This one wouldn't have come, but for the incessant abuses Manmeet hurled at me whenever I met him; in person or online. This one's for the aviator.
I'm not convinced Gandhi was Mahatma. It is probably because I've not read enough about the man to deem him Mahatma. He was a good man, powerful rather. There had to be something about a man who could single-handedly influence the second-most populous nation in the world. The aura, of men of that stature, people like Gandhi, Hitler, Luther King; is irresistible. These men inspire me, although none were Mahatmas.
Why this article? Well, I saw Gandhi, my father. Whatever the Times of India or other newspapers thought, I believe the movie was brilliant. From the depiction of a stubborn Gandhi, always knowing the right, a soft father, longing for the love of his son; to the wonderful portrayal of Hari Gandhi, the wasted son of a celebrated father: the emotional relationship is beautifully played.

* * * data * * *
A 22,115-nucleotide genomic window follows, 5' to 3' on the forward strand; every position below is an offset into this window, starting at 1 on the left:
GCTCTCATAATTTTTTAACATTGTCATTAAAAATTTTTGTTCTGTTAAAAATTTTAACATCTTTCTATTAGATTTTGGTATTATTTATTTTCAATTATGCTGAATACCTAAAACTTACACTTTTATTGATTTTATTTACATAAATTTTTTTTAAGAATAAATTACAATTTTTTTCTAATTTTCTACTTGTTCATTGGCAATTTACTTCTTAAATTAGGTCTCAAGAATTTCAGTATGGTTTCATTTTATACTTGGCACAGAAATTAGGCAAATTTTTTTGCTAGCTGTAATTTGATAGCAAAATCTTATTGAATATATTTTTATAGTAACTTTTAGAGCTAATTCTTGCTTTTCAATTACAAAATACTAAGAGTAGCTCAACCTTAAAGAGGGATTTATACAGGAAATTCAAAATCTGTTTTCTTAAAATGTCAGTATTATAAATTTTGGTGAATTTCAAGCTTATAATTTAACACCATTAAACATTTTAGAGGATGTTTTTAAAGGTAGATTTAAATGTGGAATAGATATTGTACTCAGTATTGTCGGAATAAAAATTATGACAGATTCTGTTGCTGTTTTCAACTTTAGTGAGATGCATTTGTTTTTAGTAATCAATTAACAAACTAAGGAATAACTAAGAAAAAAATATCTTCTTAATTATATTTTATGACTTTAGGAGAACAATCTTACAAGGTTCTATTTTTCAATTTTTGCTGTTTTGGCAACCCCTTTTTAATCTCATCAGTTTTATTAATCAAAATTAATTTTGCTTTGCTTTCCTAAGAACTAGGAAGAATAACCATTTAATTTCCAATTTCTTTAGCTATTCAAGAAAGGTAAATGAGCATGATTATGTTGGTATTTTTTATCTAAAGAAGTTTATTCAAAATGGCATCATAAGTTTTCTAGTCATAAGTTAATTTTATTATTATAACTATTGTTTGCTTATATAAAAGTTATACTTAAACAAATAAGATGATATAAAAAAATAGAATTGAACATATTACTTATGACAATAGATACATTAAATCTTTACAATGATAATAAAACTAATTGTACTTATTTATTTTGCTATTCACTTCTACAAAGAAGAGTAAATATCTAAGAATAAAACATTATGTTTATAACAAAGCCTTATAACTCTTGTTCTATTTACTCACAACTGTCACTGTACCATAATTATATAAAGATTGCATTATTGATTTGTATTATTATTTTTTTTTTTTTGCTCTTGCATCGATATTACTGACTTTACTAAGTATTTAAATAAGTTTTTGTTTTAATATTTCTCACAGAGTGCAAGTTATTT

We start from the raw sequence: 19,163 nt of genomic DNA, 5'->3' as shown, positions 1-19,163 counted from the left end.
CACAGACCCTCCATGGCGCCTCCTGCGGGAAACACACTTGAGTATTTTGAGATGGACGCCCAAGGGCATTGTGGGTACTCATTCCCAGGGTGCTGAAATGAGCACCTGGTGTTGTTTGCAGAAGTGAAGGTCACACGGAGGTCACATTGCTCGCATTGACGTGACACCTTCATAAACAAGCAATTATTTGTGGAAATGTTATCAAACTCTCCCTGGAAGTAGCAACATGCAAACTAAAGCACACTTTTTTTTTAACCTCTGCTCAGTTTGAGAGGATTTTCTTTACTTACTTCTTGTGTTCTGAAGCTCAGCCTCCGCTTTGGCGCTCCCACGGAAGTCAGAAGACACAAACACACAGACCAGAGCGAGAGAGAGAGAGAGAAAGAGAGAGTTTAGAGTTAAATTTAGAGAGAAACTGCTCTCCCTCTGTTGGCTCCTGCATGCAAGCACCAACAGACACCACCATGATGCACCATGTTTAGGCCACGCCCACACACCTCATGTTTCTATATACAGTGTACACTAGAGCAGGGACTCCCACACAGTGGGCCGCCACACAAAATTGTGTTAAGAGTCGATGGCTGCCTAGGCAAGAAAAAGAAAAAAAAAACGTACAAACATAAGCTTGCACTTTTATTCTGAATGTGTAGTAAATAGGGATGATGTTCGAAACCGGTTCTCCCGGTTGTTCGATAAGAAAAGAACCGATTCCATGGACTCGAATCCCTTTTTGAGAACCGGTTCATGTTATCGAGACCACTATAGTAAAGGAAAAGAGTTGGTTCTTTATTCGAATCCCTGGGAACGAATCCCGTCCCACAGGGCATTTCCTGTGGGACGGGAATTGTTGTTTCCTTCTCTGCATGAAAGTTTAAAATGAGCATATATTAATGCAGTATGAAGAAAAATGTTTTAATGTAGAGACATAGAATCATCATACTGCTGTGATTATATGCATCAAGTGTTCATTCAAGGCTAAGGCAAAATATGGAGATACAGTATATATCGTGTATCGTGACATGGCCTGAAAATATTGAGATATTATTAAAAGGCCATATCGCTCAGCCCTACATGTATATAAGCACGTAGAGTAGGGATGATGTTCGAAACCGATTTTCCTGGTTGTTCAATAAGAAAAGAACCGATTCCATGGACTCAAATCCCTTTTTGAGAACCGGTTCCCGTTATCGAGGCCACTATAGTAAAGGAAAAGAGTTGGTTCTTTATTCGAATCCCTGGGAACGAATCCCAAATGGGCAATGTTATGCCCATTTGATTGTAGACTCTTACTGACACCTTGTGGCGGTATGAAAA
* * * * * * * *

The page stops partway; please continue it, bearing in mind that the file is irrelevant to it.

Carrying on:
I had expectations from this movie the first time I heard about it at the IIFA awards. Fresh from watching the Aviator, I almost hoped for a Scorsese-style biography. What I got was different from Scorsese; but was equally brilliant. It is small things I like about direction; the shower scene in South Africa, staying away from the infamous train incident in SA, not indulging into much outside Gandhi's family, images of Akshay Khanna as a Satyagrahi in the later parts of the movie.
It is rather rare that I feel this kind of fervor after watching a movie. The last time I felt it was after The Departed. Rang De Basanti before that. I say Anil Kapoor chose an apt movie to start his production career. Nice.